Computer upgrades work wonders in Gibsons and Whistler

A B.C. Water Conservation Survey conducted by the Ministry of Water, Land and Air Protection and the BCWWA’s Water Sustainability Committee shows that 48 percent of utilities have recently upgraded their computer systems, while 19 percent are considering doing so. Not surprisingly, the main stumbling block is cost, with the majority of utilities looking for grants and funding from senior levels of government.

Whether large or small, water utilities rely on computer technology to deliver water safely, effectively, and affordably. Bryan Shoji, Municipal Engineer for the Town of Gibsons says, “Even though we are small [with only two office staff in Public Works], computers do play a huge role in our operation.”

With strong support from the Municipal Council, in the last two years the town has:

  • upgraded 13 desktop computers to IBM P4 systems running Windows XP Pro with LCD Monitors;
  • purchased four laptop computers for various managers;
  • purchased one laptop and multi-media projector for presentations;
  • developed a GIS using ESRI ArcGis including a powerPC workstation; and
  • purchased a new server, and dedicated the old server to GIS.

“Our desktops are on a four-to-five-year replacement cycle,” says Bryan, “and the cycle was up. Many systems were P2 generation and were quite slow. The replacement strategy was also to ensure that we standardized our operating platform and architecture.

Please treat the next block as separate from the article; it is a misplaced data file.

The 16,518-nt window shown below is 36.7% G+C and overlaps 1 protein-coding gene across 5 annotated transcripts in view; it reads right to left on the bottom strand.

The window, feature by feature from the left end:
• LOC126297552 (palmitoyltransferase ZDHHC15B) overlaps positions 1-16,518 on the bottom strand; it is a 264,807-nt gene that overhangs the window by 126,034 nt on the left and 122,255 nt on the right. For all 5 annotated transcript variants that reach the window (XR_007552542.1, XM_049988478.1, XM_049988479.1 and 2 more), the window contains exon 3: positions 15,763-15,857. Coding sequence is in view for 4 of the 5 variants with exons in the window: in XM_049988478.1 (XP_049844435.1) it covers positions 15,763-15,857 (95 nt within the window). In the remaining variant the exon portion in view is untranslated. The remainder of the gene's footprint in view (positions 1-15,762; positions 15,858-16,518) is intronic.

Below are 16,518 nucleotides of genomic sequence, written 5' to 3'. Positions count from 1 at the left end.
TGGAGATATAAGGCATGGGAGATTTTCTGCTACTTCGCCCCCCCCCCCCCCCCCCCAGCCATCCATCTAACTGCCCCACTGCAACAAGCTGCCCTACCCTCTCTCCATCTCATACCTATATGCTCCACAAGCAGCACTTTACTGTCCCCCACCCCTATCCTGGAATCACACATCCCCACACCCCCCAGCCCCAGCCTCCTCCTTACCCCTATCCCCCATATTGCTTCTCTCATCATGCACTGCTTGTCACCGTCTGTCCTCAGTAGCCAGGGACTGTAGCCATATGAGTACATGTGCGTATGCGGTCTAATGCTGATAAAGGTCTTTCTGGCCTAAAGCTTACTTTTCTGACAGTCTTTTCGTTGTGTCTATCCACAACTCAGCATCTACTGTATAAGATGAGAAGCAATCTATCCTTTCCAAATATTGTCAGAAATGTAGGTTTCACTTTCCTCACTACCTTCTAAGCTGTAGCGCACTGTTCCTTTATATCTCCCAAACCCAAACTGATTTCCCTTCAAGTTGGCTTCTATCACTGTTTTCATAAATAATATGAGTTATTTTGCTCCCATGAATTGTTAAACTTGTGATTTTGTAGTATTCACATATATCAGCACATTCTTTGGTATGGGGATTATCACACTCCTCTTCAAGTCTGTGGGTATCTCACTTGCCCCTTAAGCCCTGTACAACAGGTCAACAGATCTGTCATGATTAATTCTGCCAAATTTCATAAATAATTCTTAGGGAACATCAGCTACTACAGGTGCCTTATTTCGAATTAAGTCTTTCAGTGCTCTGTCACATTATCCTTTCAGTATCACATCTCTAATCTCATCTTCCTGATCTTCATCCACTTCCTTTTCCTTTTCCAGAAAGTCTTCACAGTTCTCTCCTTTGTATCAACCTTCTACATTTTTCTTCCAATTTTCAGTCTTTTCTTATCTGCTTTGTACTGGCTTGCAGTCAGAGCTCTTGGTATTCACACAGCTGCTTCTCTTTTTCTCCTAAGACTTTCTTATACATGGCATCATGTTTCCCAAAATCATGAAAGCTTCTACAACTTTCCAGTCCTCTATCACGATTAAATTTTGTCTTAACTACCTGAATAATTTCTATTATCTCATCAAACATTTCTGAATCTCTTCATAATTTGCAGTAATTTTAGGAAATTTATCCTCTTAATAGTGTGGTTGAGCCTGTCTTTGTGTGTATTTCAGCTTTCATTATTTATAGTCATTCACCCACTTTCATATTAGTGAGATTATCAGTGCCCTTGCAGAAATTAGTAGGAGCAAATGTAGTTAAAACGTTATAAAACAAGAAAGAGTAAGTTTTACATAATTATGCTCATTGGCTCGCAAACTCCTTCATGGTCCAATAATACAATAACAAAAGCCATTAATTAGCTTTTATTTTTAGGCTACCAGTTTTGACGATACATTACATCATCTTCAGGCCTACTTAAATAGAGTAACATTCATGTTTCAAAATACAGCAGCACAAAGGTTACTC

“We also entered into an agreement with two other local governments to cost-share the software and development of a web-based GIS portal. We are also developing a SCADA (Supervisory Control and Data Acquisition) system in conjunction with our new wastewater treatment plant this year that should be operational in the fall of 2005. The SCADA system will run our wastewater treatment plant and all major remote sites, including pump stations, wells, and reservoirs.”

This $245,000 program guarantees a smoother running system that Bryan says “has far fewer IT (information technology) hiccups. The LCD monitors use considerably less space and are healthier and easier on the eyes. Laptops provide key staff with the flexibility to perform work at home, on the fly, or when out of town.

“I can’t say enough about GIS…it ensures that all infrastructure information is captured and easily retrievable, it’s a great tool for mapping, and is utilized continuously for infrastructure asset and land management purposes. Consistent computer architecture, operating systems, and software platform has led to less IT downtime and maintenance.”

Bryan notes a few disadvantages, none of which are insurmountable. “You need in-house IT expertise to ensure proper development, implementation, and on-going maintenance. It’s also important to have good outside support. Being slightly remote, due to the ferry, major IT problems could cause our systems to be down for days instead of hours. We are fortunate to have a knowledgeable engineering technologist who acts as our GIS and IT technician. Training costs add up, but it is extremely important to keep up to date with the evolving technologies.

The Resort Municipality of Whistler recently installed a SCADA system, the purpose of which was to design, install, and commission a SCADA alarm, monitoring, and control system for the municipal water distribution and sewer collection utilities. The $600,000 project was completed over a two-year period.

The system consists of five main components: